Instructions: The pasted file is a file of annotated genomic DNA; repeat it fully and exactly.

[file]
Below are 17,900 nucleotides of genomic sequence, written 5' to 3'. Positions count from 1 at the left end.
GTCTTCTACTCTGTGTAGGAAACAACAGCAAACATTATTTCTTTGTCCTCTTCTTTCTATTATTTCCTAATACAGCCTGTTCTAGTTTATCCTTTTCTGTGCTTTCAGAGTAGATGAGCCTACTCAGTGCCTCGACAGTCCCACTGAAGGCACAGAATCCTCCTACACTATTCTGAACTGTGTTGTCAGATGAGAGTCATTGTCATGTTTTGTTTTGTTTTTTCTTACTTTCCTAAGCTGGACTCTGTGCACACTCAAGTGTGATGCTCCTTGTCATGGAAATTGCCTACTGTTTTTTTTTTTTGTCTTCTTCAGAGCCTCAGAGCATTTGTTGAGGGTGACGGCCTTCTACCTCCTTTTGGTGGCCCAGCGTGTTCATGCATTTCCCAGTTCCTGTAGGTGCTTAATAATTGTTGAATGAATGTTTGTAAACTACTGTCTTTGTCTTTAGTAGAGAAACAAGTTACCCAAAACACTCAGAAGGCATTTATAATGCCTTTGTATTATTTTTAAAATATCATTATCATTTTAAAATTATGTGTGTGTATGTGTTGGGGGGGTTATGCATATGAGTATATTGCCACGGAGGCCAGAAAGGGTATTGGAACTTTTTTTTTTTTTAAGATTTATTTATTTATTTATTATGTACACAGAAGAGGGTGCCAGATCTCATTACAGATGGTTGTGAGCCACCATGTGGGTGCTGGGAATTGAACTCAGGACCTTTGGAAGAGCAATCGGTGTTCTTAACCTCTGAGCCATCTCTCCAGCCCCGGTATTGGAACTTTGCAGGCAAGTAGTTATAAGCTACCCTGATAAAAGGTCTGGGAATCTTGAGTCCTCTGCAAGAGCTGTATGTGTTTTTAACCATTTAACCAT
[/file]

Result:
Below are 17,900 nucleotides of genomic sequence, written 5' to 3'. Positions count from 1 at the left end.
GTCTTCTACTCTGTGTAGGAAACAACAGCAAACATTATTTCTTTGTCCTCTTCTTTCTATTATTTCCTAATACAGCCTGTTCTAGTTTATCCTTTTCTGTGCTTTCAGAGTAGATGAGCCTACTCAGTGCCTCGACAGTCCCACTGAAGGCACAGAATCCTCCTACACTATTCTGAACTGTGTTGTCAGATGAGAGTCATTGTCATGTTTTGTTTTGTTTTTTCTTACTTTCCTAAGCTGGACTCTGTGCACACTCAAGTGTGATGCTCCTTGTCATGGAAATTGCCTACTGTTTTTTTTTTTTGTCTTCTTCAGAGCCTCAGAGCATTTGTTGAGGGTGACGGCCTTCTACCTCCTTTTGGTGGCCCAGCGTGTTCATGCATTTCCCAGTTCCTGTAGGTGCTTAATAATTGTTGAATGAATGTTTGTAAACTACTGTCTTTGTCTTTAGTAGAGAAACAAGTTACCCAAAACACTCAGAAGGCATTTATAATGCCTTTGTATTATTTTTAAAATATCATTATCATTTTAAAATTATGTGTGTGTATGTGTTGGGGGGGTTATGCATATGAGTATATTGCCACGGAGGCCAGAAAGGGTATTGGAACTTTTTTTTTTTTTAAGATTTATTTATTTATTTATTATGTACACAGAAGAGGGTGCCAGATCTCATTACAGATGGTTGTGAGCCACCATGTGGGTGCTGGGAATTGAACTCAGGACCTTTGGAAGAGCAATCGGTGTTCTTAACCTCTGAGCCATCTCTCCAGCCCCGGTATTGGAACTTTGCAGGCAAGTAGTTATAAGCTACCCTGATAAAAGGTCTGGGAATCTTGAGTCCTCTGCAAGAGCTGTATGTGTTTTTAACCATTTAACCAT